Robert Houghton is president and founder of Columbus, Ohio-based Redemtech, the world's largest provider of corporate computer recycling and reuse services. He can be reached at [email protected].
Robert Houghton is president and founder of Columbus, Ohio-based Redemtech, the world's largest provider of corporate computer recycling and reuse services. He is an expert on sustainable computing and off-network security best practices, including issues of e-waste management, computer reuse, secure reverse locations and verified data destruction.
Bob is a strong proponent of the business value of responsible recycling and effective reuse, having overseen the development of sustainable computing programs for approximately 100 of the top 1,000 companies in the world.
Under Houghton's leadership, Redemtech has grown into the largest provider of corporate computer recycling and reuse services in the world by adhering to a strict zero-landfill, zero-export recycling, zero-incineration, zero-prison labor policy that exceeds EPA regulations, and by introducing new ways for large organizations to achieve greater reuse of technology systems.
Redemtech is a pioneer in the emerging field of Technology Change Management, which automates asset recovery, reuse, refurbishment, remarketing, recycling and data destruction. The company also is a charter signatory of the Basel Action Network (BAN) Electronics Recycler's Pledge of True Stewardship.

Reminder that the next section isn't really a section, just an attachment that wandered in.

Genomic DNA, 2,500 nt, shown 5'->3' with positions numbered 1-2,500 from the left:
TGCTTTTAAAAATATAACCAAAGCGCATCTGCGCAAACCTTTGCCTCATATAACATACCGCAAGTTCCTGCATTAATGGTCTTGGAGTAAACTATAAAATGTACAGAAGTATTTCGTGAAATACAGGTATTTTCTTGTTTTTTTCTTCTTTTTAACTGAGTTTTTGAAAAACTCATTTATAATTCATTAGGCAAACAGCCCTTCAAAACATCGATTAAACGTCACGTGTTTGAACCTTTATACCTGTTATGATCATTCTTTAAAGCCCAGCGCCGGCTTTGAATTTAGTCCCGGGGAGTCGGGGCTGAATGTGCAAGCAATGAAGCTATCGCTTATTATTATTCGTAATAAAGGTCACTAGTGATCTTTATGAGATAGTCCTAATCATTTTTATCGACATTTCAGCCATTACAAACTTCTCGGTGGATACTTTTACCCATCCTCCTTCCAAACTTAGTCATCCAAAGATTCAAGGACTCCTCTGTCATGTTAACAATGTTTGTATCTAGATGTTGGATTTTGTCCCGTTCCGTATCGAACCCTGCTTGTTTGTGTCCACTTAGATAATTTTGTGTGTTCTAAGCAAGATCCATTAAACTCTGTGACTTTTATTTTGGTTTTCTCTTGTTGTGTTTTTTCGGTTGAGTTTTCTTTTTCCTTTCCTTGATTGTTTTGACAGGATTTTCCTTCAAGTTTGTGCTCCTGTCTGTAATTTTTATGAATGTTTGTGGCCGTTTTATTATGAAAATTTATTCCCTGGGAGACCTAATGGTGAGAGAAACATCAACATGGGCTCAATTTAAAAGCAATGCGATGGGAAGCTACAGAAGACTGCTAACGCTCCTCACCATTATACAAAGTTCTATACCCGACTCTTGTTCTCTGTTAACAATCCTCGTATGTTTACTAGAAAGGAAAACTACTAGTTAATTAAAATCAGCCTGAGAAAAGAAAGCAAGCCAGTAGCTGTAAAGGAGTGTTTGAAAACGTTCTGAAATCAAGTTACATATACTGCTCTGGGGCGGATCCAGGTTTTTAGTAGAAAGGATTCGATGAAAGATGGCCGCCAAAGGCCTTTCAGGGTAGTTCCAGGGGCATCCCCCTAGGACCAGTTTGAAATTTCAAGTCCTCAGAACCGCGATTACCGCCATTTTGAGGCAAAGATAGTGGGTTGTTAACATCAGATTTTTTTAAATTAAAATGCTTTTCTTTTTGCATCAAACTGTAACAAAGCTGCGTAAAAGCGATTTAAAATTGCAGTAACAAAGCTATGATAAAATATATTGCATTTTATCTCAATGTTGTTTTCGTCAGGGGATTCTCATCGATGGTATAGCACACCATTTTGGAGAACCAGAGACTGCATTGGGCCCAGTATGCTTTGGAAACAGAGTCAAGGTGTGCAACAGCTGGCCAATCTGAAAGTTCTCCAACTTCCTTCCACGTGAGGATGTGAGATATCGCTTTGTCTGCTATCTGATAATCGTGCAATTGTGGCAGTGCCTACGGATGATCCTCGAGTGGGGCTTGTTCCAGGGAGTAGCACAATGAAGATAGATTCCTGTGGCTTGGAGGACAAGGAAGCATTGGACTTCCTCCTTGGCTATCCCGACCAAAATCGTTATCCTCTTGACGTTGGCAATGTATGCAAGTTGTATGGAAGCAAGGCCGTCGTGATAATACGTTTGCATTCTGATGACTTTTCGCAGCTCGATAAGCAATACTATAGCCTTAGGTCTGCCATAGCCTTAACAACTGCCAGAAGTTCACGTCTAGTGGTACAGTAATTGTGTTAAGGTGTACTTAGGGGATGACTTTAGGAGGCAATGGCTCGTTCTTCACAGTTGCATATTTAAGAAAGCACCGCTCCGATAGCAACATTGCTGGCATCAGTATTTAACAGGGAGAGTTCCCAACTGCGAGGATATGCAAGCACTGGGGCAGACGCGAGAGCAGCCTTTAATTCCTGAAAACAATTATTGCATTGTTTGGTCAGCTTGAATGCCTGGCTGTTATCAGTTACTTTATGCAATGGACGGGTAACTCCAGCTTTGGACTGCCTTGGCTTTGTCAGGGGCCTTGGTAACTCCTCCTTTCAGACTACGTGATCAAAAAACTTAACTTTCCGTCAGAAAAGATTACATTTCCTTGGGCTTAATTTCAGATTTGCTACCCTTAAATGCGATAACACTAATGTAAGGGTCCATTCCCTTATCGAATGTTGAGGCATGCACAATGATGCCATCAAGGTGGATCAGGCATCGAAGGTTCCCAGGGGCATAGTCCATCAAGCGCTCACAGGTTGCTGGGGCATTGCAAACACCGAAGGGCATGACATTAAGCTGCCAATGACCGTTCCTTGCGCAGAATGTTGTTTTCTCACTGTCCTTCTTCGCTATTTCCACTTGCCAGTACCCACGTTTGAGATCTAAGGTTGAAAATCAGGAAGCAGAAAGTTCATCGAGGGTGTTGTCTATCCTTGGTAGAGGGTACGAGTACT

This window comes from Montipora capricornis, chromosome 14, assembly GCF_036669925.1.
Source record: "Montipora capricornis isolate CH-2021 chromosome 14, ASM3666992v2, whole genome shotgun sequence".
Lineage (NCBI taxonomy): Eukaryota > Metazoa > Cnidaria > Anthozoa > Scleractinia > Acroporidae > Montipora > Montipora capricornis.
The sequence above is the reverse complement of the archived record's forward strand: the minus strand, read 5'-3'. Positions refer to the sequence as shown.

"Out of sight, out of mind" is no longer a viable IT asset disposition strategy, and a definitive taxonomy from research firm Gartner spells out which firms are best able to meet companies' needs for secure, responsible electronics recycling.
Companies want to do the right thing when dealing with their discarded electronics, but a recycling certification developed by the industry and manufacturers is only muddying the waters. How do you know your recycler is working in line with your firm's principles?
In addition to making companies and IT managers more proactive on energy efficiency as a savings driver, the Great Recession is bringing to light the environmental and economic benefits of extending the life of IT hardware as long as possible.
IT professionals have become good environmental and privacy stewards during the past 10 years -- on paper. Corporate policy now generally reflects the fundamental tenets of good electronics stewardship. Yet, how is it possible that a majority of e-waste still is being exported to developing countries, according to most estimates?
As a concept applied to IT, "green" is one of those terms in danger of becoming whatever the marketing departments at hardware and software makers want it to be. Robert Houghton, President, Redemtech, offers advice on how to measure and work towards true sustainability.